The Organisation for Economic Cooperation and Development (OECD) on Thursday went on to revise upward Turkey’s growth forecast for 2020.
In its latest economic survey of Turkey, the Paris-based organization found that “the Turkish economy’s recovery from the first wave of the pandemic was strong but faced headwinds.”
It said the country’s growth rate is estimated to have declined by 0.2% in 2020 instead of 1.3% as previously expected.
It also projected the Turkish economy will grow by 2.6% and 3.5% in 2021 and 2022 respectively.
The OECD’s Economic Outlook Report published on Dec.1 predicted the growth would be 2.9% in 2021 and 3.2% in 2022.
“Turkey is looking at a gradual recovery from the COVID-19 crisis and risks persist for growth and well-being,” said Alvaro Pereira, OECD Director of Economic Country Studies.
“The focus should be on restoring macroeconomic stability and seeing the post-crisis period as an opportunity to encourage foreign and domestic investment through stronger public governance, and to use market and labour reforms to empower businesses to grow and create quality jobs,” Pereira said.
The global body also said it estimated the average inflation rate in Turkey to hit 12% and %10 in 2021 and 2022 respectively.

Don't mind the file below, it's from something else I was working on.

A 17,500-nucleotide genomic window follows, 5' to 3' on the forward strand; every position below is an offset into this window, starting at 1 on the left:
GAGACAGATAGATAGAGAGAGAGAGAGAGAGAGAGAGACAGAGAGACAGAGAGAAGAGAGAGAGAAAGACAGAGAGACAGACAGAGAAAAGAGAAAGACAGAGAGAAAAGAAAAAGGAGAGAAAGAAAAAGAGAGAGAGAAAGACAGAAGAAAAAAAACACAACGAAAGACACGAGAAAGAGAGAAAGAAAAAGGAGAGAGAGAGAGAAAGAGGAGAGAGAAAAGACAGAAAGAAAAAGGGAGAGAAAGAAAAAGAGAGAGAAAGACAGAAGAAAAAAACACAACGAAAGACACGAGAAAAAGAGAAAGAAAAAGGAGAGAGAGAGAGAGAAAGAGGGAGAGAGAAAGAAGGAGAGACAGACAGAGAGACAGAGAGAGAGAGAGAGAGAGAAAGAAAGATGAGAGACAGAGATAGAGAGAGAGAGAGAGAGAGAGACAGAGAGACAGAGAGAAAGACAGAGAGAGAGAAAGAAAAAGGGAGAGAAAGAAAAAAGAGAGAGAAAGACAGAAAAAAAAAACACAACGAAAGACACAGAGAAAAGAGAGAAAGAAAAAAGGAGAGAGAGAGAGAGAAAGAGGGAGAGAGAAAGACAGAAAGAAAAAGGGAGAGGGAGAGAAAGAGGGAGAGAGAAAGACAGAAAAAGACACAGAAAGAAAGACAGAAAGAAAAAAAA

The report said Turkey achieved to restrain the number of coronavirus cases relatively effectively in the first phase of the outbreak thanks to a strong intensive care infrastructure and targeted lockdowns.
“The country went into the pandemic crisis with sound public finances but extensive off-balance sheet commitments,” it also noted, adding this came in the form of government credit guarantees and through lending by public banks.
It said a full recovery from the crisis is predicted to take time given Turkey’s relatively modest social safety nets and elevated corporate debt.
“The pandemic amplified monetary policy challenges,” it added.
The economy’s entrepreneurial power is striking even under challenging macroeconomic conditions and regional geopolitical tensions, the report underlined.
“Higher management quality would help Turkey to reap greater benefits from its entrepreneurial population,” it said.
Underlining that COVID-19 has increased financial pressure in productive sectors, the report also warned that Turkish companies are lagging behind in adopting advanced digital technologies.